Based on the School Performance Profile, schools will use their Ready to Learn Block Grant for programs that are proven to increase student achievement, such as:
Pre-kindergarten to grade 3 curriculum alignment;
Ensuring that all students are performing on grade level in both reading and math by third grade;
Extended learning opportunities for more customized student instruction;
Support for early literacy;
Supplemental instruction in biology, English language arts and algebra I;
Science, technology, engineering and mathematics (STEM) education; and
Implementation of the State Literacy Plan.
As an additional component of the Ready to Learn Block Grant, $1 million in grant funding will be available to schools that have attained a 90 or higher on the School Performance Profile. Through the Governor’s Expanding Excellence Program high-performing schools would commit to sharing best practices that have proven to increase student achievement.
The governor’s budget also provides:
$5.53 billion for the Basic Education Funding line item.
$1.05 billion for Special Education, an increase of $20 million – the first increase in six years.
$62 million for Career and Technical Education.
$625.3 million for student transportation.
$482.5 million for School Employees’ Social Security.
$1.11 billion for School Employees’ Retirement.
With these additional investments, total state support of public schools increases by $1.55 billion, or 18.1 percent, since Corbett has taken office.
Corbett’s budget also increases funding for early education programs to $374 million, an additional $10.8 million, or 3 percent.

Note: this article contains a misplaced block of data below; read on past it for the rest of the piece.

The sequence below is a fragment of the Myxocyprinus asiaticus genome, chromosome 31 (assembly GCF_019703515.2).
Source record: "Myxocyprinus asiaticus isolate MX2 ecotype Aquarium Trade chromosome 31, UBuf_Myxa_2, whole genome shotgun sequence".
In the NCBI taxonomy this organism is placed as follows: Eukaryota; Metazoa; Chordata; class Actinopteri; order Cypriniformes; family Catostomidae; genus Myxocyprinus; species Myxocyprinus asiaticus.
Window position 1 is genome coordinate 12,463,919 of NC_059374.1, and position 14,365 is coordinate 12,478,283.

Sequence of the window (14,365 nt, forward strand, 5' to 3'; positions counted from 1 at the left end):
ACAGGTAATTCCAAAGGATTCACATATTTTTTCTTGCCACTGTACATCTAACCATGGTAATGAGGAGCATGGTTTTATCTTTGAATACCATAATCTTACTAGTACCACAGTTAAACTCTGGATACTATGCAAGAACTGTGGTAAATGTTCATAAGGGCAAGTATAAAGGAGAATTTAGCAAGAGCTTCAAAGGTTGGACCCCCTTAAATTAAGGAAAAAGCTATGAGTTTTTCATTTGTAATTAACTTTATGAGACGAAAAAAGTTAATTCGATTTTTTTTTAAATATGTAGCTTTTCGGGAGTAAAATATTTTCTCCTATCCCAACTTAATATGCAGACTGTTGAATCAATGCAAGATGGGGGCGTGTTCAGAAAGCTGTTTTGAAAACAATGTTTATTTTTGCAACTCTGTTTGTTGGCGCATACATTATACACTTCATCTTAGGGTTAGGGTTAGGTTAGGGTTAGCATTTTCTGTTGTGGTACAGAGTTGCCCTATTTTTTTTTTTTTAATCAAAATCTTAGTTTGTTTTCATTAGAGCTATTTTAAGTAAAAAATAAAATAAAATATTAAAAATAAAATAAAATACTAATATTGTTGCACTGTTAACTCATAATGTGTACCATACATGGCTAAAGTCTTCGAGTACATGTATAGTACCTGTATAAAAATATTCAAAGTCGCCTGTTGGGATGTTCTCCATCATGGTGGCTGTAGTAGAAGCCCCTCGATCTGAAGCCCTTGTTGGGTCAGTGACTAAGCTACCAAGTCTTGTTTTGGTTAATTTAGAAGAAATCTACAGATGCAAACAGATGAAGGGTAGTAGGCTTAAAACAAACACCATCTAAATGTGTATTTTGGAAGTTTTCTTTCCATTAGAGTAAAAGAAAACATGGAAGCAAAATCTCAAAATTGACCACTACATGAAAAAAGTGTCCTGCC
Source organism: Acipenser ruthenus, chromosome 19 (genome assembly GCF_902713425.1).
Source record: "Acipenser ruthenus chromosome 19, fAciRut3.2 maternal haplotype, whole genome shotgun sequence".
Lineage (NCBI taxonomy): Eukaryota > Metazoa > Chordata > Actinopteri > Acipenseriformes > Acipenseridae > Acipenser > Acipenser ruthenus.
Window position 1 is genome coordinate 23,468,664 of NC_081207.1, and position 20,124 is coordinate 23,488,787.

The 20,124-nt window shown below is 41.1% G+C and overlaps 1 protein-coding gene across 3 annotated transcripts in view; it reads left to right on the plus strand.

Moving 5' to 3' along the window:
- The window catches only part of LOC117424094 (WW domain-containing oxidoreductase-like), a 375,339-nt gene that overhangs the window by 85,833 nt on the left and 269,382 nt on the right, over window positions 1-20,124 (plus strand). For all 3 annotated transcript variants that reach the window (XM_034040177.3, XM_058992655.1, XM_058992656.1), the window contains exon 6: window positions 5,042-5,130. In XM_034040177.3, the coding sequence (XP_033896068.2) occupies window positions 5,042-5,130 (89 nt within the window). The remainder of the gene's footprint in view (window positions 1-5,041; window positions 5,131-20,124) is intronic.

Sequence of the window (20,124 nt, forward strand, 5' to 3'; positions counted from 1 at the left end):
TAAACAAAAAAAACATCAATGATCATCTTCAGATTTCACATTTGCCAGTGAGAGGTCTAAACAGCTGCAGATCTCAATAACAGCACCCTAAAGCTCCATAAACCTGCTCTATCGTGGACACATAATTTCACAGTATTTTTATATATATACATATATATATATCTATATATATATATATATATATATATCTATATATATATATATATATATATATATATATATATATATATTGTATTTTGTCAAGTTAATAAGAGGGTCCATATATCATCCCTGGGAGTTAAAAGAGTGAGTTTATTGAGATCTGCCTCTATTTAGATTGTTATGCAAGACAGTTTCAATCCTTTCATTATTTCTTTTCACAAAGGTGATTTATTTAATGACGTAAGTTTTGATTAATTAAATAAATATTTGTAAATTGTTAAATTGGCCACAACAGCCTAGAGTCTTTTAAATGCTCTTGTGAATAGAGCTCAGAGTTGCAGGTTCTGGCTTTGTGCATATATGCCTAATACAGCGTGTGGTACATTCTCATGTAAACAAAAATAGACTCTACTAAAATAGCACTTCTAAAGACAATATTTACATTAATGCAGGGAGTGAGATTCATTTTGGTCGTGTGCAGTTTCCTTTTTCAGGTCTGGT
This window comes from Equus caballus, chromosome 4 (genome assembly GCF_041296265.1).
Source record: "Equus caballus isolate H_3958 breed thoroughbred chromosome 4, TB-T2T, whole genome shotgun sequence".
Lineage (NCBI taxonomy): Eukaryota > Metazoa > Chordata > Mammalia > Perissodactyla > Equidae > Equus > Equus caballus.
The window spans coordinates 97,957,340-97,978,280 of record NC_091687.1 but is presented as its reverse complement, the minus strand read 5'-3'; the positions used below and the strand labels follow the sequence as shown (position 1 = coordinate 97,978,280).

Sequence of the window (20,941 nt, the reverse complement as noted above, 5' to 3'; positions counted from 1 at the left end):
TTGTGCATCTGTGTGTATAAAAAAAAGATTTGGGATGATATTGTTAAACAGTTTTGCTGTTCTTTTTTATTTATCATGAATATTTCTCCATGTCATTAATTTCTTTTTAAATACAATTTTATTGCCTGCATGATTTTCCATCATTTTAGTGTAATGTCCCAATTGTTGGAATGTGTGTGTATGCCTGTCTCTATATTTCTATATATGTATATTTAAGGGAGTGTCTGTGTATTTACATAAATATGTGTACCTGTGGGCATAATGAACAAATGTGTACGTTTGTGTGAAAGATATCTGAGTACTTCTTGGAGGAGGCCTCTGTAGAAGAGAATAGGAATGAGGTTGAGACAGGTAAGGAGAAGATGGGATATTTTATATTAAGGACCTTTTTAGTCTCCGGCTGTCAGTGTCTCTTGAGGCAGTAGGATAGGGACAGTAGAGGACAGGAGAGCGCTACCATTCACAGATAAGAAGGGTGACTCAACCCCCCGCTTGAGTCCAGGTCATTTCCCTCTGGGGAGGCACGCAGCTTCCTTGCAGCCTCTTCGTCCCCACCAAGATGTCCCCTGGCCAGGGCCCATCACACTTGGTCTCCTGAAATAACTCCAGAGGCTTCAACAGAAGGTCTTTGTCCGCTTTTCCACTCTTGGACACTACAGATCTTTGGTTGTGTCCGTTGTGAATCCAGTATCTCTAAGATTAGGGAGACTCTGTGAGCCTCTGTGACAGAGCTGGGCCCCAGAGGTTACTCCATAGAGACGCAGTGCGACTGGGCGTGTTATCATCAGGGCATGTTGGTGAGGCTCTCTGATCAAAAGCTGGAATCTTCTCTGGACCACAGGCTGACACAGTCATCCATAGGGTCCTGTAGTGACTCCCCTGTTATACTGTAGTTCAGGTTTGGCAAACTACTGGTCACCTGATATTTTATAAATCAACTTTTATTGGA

Pennsylvania Pre-K Counts would receive $97.3 million, an increase of $10 million, or 11.5 percent. This would serve an additional 1,670 students, bringing the total number of students receiving high-quality early education services through Pre-K Counts to nearly 15,700.
Head Start Supplemental Assistance would receive $39.1 million.
Early Intervention, which provides support for students, age three to five, who have developmental disabilities, would receive $237.5 million. This includes $9.5 million to serve an additional 1,500 children, bringing the total number of students receiving services to nearly 52,350.
In an effort to offset the cost of a postsecondary education, Governor Corbett’s Ready to Succeed scholarship initiative would provide up to $2,000 to eligible students whose families earn up to $110,000.
In addition to income eligibility, students would have to demonstrate academic merit to qualify for a scholarship.
The scholarship program would be administered by the Pennsylvania Higher Education Assistance Agency and would be in addition to the $345 million included in the budget for state grant funding for students.
“Every child in this state should be ready to learn, ready to grow and ready to succeed,” Corbett said. “At every level, from early childhood to high school and postsecondary education, every dollar we spend now is an investment in the future of our commonwealth. Pennsylvania’s children deserve the best education possible.”